Environmental effects on the ionisation of brown dwarf atmospheres
Centre for Exoplanet Science, University of St Andrews, UK
2 School of Physics & Astronomy, University of St. Andrews, St. Andrews KY16 9SS, UK
3 Kapteyn Astronomical Institute, Postbus 800, 9700 AV Groningen, The Netherlands
Accepted: 24 April 2018
Context. Brown dwarfs emit bursts of Hα, white-light flares, and show radio flares and quiescent radio emission. They are suggested to form aurorae, similar to planets in the solar system, but much more energetic. All these processes require a source gas with an appropriate degree of ionisation, which, so far, is mostly postulated to be sufficient.
Aims. We aim to demonstrate that the Galactic environment influences atmospheric ionisation, and that it hence amplifies or enables the magnetic coupling of the atmospheres of ultra-cool objects, like brown dwarfs and free-floating planets.
Methods. We build on our previous work on thermal ionisation of ultra-cool atmospheres and explore the effect of environmental high-energy radiation on the degree of ionisation in the atmosphere. We consider the effect of photoionisation by Lyman-continuum radiation in three different environments: in the interstellar radiation field (ISRF), O and B stars in star-forming regions, and in white dwarf companions in binary systems. We apply our Monte Carlo radiation transfer code to investigate the effect of Lyman-continuum photoionisation for prescribed atmosphere structures for very low-mass objects.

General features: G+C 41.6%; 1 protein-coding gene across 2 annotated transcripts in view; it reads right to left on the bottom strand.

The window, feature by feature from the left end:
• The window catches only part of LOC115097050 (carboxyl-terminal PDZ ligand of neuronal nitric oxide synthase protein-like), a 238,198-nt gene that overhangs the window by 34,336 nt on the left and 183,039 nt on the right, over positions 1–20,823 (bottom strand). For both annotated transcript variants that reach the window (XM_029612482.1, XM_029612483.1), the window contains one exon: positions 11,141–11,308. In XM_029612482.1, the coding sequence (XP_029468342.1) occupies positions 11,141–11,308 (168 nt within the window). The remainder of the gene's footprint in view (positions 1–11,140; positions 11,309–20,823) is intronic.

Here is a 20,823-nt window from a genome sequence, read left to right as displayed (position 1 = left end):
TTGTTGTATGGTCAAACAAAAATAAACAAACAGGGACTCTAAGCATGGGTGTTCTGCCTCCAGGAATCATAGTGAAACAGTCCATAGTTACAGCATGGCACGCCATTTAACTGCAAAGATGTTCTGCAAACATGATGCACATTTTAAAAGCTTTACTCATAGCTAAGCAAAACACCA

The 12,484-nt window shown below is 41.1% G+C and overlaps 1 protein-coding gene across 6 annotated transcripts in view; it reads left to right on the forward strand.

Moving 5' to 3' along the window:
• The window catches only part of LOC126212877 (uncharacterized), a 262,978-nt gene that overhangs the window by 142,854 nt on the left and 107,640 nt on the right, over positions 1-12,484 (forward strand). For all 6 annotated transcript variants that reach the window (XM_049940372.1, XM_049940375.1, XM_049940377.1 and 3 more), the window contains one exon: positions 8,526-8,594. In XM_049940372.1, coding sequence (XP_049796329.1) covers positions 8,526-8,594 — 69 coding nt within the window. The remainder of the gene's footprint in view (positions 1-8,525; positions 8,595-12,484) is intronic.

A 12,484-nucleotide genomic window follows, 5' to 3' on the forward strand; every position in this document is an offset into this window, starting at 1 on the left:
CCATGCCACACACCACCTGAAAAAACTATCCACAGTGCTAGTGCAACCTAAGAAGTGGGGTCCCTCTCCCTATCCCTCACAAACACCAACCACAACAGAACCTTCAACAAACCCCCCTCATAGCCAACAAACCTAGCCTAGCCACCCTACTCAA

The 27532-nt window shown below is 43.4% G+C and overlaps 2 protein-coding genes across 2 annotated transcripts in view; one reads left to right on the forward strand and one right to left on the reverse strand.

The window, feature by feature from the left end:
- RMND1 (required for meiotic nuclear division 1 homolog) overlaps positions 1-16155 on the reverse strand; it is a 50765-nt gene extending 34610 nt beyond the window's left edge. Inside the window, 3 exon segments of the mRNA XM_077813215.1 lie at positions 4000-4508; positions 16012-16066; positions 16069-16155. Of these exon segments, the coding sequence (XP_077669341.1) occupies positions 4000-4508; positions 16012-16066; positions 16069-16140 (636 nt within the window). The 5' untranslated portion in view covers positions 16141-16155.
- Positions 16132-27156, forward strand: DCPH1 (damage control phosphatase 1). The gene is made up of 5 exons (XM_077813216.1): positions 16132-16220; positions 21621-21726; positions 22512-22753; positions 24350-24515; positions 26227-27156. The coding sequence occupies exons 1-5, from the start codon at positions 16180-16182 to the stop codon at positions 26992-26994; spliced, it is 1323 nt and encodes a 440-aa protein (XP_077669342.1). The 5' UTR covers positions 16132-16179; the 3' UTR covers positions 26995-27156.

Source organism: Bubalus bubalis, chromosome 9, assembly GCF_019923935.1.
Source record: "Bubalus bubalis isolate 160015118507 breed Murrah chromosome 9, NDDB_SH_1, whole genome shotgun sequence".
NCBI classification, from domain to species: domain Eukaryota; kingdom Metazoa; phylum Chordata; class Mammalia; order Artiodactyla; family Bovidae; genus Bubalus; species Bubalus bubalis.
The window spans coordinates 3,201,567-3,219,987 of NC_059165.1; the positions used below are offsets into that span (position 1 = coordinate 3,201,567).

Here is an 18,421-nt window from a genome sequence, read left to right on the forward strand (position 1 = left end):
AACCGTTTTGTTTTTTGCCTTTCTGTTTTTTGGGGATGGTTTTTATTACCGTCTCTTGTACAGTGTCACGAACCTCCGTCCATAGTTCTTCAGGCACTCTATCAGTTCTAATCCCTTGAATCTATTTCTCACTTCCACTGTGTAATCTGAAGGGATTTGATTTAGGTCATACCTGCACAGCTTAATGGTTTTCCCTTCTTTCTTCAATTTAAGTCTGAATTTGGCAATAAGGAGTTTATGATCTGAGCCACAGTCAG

Results. The external radiation environment plays an important role for the atmospheric ionisation of very low-mass, ultra-cool objects. Lyman-continuum irradiation greatly increases the level of ionisation in the uppermost atmospheric regions. Our results suggest that a shell of an almost fully ionised atmospheric gas emerges for brown dwarfs in star-forming regions and brown dwarfs in white dwarf binary systems. As a consequence, brown dwarf atmospheres can be magnetically coupled, which is the presumption for chromospheric heating to occur and for aurorae to emerge. First tests for assumed chromosphere-like temperature values suggest that the resulting free-free X-ray luminosities are comparable with those observed from non-accreting brown dwarfs in star-forming regions.
Key words: radiation mechanisms: non-thermal / planet-star interactions / stars: atmospheres / brown dwarfs
© ESO 2018